Laboratory Analytics 101

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Vol. 24 • Issue 4 • Page 14

Cover Story

Analytic data in the laboratory enables laboratories to gain a better understanding of how their resources are being used toward the goal of producing accurate and timely lab results. This data can then be utilized to guide future laboratory business decisions that promote efficiency.

Many versions of business intelligence software directly support the operational needs of a laboratory-monitoring test utilization, turnaround time, workload and staffing analysis, cost analysis, trends in errors and other quality assurance efforts, and managing outreach business. Laboratories today are using real-time data analysis tools and management dashboards to help managers identify opportunities to boost efficiency and minimize lab expenses.

Linking Lab Data With Other Data Sets

In the future, however, we are looking at not only using data to be efficient within the laboratory, but merging the lab’s data with other data sets to gain insight into overall patient care needs in a more comprehensive way. ­Simply put, lab analytics are extremely important, but by combining lab data with data from finance, pharmacy, radiology, and other departments, the benefits are greatly magnified.

Healthcare analytics that include lab data offer more opportunities to improve patient care and save healthcare dollars, and the role of the pathologist or laboratory leader in this amalgam is essential. If you think about the lab as a tool instead of as its own entity, and think of the lab’s value to the overall healthcare system, what the lab brings to the table is tremendously powerful in regards to patient risk stratification and population health management. The information from the lab, combined with other clinical and financial data sets, is worth much more than the value of the tests themselves.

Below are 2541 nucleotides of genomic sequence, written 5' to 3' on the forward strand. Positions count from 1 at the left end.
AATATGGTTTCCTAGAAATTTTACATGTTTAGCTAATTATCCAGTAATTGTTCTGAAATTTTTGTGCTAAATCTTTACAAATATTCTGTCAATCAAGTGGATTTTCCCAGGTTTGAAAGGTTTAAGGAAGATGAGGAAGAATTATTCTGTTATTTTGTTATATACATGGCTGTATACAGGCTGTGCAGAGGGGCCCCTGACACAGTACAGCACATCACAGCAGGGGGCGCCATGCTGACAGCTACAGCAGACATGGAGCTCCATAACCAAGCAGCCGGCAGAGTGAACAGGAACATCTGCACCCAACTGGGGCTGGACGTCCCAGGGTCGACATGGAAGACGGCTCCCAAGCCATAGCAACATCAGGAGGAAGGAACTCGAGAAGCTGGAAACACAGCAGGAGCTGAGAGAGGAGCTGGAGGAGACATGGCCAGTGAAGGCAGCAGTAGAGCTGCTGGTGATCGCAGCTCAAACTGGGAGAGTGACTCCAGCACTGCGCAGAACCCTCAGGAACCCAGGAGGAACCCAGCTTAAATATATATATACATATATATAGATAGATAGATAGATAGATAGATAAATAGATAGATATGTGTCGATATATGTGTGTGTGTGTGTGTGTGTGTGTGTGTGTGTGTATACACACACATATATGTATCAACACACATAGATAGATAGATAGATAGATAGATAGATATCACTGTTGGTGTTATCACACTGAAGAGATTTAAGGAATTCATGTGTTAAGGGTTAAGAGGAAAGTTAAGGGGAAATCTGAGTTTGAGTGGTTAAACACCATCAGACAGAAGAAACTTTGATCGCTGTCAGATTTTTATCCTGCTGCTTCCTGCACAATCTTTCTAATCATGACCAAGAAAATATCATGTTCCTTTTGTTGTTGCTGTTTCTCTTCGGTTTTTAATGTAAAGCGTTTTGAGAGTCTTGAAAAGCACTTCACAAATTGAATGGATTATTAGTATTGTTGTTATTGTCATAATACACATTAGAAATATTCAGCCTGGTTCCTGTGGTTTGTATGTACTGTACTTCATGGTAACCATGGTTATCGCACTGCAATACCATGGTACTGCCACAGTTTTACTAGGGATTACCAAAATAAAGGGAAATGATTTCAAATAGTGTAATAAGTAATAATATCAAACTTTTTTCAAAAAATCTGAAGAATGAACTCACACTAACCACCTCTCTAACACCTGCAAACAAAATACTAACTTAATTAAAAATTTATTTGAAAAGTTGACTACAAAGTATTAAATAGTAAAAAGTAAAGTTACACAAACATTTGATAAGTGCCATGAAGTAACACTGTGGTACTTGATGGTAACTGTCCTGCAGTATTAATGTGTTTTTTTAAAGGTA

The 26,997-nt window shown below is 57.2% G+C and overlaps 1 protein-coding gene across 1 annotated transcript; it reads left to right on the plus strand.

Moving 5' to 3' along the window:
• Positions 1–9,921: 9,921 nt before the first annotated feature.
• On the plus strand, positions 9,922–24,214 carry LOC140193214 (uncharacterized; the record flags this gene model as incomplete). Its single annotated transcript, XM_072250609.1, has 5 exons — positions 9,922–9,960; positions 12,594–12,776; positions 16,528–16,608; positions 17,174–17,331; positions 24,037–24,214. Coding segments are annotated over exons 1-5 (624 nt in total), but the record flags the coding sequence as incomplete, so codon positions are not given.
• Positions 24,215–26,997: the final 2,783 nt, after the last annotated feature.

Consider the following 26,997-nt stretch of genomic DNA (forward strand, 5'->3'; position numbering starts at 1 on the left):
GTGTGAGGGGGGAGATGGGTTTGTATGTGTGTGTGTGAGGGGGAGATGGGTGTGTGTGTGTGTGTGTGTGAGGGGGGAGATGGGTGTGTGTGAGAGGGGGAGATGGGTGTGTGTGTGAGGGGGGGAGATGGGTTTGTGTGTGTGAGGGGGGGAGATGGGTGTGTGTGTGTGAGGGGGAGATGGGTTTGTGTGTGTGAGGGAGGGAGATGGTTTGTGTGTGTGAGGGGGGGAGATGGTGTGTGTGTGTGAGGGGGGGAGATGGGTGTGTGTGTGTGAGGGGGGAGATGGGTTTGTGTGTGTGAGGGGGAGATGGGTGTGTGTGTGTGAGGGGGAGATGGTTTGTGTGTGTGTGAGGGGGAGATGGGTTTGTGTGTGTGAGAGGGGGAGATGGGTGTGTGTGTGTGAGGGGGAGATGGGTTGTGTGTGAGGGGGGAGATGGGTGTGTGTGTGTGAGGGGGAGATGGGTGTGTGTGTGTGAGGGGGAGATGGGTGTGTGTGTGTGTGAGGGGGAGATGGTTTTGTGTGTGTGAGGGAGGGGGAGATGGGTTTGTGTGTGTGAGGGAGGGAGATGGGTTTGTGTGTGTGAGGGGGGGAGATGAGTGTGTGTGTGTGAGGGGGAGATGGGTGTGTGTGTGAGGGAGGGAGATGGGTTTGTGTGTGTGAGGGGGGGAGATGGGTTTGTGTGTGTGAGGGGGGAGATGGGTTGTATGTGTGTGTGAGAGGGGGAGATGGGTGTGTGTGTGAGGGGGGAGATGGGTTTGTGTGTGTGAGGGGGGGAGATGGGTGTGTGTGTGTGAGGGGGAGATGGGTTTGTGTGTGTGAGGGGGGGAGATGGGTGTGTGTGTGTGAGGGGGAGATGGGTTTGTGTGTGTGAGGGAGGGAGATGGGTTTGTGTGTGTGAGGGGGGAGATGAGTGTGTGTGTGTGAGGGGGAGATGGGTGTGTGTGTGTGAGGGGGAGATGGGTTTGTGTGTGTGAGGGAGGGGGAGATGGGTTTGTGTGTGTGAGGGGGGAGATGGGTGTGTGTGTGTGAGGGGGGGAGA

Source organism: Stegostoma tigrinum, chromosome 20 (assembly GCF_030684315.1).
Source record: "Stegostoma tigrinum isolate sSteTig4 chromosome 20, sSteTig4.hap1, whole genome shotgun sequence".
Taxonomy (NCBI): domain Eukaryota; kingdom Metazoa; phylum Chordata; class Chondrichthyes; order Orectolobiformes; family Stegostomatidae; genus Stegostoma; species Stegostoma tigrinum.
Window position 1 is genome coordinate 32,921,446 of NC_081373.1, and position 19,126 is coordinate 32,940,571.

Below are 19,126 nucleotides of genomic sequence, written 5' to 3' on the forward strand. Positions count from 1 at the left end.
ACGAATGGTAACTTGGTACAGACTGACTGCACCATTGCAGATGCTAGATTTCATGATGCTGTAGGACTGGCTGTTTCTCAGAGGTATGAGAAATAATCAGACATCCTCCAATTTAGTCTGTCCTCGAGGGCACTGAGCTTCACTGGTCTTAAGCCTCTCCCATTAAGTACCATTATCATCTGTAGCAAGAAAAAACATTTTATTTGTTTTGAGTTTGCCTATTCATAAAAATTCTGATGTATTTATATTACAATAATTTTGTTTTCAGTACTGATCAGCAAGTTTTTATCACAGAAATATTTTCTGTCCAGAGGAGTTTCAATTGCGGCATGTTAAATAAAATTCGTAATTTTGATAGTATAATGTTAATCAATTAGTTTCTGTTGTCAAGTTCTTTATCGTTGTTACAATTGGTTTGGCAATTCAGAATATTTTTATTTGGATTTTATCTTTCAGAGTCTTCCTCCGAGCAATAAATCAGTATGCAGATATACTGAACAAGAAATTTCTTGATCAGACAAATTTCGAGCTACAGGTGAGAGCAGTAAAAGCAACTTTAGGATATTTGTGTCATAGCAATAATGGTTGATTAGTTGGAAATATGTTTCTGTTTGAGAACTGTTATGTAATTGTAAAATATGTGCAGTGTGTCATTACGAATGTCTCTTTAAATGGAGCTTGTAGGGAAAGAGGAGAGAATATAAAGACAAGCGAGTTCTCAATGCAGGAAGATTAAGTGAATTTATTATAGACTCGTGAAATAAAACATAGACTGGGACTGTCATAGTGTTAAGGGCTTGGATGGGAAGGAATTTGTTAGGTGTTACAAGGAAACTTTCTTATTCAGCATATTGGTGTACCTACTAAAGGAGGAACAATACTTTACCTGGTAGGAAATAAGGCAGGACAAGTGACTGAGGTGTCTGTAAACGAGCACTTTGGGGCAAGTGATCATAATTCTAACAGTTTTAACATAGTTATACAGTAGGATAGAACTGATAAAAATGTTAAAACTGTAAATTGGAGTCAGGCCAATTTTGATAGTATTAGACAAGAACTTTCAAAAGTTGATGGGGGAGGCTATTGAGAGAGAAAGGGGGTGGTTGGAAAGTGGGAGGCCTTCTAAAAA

Will Lab Professionals Step Into this Role?

Yet, according to Brad Brimhall, MD, MPH, professor at the University of Mississippi Medical Center, this will all depend on how far laboratorians are willing to push outward and combine their data. “If they stick with only lab data, they will limit the possibilities, but if they reach beyond internal analysis, much more benefit can be realized,” he said. “One of the areas where leading laboratories are starting to make a difference is in contributing to utilization management, but where you can really get leverage and traction is when you look at other departmental data with this, such as pharmacy, OR time, clinic visits, quality metrics, severity of disease adjustment, and radiology,” he added.

Converting Data to Intelligence

In an environment flooded with information, being able to intelligently convert information into knowledge and act upon it is key. By taking the vast amount of healthcare data and applying advanced data analytic technologies, the opportunity to positively impact patient care multiplies. Integration and advanced data analysis have been around for some time, yet laboratories have not really embraced their implementation. What is changing, however, is how organizations view clinical diagnostic information-not only as the result of a lab test, but as a valuable deliverable from the laboratory that, in conjunction with other data, can impact patient care and healthcare costs on an organization-wide scale.

First Step: Collaborate With Finance

One of the first crucial steps is collaborating with your finance department to make sure you have a firm understanding of all laboratory costs. The second step is understanding how your hospital or organization sees those costs. This information is required before you can begin to determine the cost of any project within your hospital or clinic. Dr. Brimhall says this is part of the value equation: “If you can’t measure the cost, then you don’t know the value; likewise, if you can’t measure the outcomes, you don’t know the value, either. It’s shocking that today so many places can’t accurately measure costs. In the future, this will become a key competency for healthcare organizations to survive. If they don’t know where their money is going with a reasonable amount of detail, they aren’t going to be able to make significant changes.”

5 Key Skill Sets for Healthcare Data Analysts